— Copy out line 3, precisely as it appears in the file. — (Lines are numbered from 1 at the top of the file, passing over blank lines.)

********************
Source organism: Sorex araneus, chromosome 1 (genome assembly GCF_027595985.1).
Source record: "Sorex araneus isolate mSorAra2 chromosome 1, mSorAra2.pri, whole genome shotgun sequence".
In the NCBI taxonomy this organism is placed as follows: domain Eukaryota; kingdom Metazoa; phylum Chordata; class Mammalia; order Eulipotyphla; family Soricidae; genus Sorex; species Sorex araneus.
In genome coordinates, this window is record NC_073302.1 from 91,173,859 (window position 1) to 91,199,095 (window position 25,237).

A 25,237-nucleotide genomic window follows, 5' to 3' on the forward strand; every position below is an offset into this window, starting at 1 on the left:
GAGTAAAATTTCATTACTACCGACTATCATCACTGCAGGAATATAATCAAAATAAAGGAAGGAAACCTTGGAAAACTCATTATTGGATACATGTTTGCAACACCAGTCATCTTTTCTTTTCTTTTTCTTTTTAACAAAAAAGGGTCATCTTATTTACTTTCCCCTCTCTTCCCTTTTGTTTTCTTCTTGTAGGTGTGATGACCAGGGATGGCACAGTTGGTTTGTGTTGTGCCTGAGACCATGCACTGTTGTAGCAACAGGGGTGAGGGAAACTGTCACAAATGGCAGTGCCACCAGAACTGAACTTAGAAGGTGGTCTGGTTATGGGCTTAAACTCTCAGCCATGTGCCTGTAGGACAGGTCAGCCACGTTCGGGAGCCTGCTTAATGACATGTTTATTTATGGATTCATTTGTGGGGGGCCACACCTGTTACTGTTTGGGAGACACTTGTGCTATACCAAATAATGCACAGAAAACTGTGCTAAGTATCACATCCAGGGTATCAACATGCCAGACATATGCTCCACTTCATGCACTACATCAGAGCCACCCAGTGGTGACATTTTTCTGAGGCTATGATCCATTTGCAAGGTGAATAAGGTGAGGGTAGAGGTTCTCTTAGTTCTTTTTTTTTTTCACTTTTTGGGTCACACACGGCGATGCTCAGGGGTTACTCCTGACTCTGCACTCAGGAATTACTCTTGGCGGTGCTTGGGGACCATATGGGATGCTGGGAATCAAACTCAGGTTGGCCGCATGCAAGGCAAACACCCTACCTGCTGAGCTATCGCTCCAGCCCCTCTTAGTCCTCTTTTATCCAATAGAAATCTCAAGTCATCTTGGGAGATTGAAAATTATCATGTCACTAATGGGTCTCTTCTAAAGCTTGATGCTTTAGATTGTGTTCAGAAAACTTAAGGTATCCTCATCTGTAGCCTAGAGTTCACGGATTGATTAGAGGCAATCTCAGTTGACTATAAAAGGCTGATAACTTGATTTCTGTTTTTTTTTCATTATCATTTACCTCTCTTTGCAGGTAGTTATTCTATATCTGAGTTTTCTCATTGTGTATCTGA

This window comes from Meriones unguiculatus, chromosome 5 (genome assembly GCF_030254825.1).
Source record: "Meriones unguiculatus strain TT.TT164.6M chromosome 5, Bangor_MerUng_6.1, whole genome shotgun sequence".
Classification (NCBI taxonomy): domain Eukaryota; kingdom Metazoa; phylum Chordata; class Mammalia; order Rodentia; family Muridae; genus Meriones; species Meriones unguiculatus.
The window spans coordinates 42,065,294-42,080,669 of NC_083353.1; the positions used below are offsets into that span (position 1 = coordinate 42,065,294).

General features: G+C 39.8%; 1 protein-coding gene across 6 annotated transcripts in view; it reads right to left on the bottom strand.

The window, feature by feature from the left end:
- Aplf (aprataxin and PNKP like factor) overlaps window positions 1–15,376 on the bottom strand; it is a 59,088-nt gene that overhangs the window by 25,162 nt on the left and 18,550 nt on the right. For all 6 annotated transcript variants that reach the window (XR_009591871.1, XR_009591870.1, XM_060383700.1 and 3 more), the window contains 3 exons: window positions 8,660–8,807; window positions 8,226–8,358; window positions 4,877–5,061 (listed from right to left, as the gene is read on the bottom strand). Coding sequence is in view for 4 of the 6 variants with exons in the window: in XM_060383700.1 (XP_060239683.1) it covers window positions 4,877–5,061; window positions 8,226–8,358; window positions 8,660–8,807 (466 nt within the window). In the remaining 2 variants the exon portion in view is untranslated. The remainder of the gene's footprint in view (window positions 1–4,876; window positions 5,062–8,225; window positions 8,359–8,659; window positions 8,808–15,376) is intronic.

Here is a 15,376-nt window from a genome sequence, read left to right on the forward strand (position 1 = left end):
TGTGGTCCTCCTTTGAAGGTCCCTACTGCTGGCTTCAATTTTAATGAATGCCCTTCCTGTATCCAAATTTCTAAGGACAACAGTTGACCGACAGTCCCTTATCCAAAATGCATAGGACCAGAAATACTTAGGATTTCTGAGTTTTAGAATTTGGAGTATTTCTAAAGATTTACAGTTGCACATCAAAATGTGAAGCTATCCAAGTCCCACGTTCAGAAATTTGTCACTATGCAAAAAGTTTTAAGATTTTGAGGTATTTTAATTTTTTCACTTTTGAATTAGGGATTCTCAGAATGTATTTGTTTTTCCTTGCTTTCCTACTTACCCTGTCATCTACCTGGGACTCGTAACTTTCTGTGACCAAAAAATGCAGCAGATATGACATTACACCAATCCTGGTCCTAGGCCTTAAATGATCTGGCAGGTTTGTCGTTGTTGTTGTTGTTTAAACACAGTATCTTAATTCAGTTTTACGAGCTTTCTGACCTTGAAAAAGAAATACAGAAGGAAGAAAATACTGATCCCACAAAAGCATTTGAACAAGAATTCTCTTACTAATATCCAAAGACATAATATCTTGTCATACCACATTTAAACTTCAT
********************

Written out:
In the NCBI taxonomy this organism is placed as follows: domain Eukaryota; kingdom Metazoa; phylum Chordata; class Mammalia; order Eulipotyphla; family Soricidae; genus Sorex; species Sorex araneus.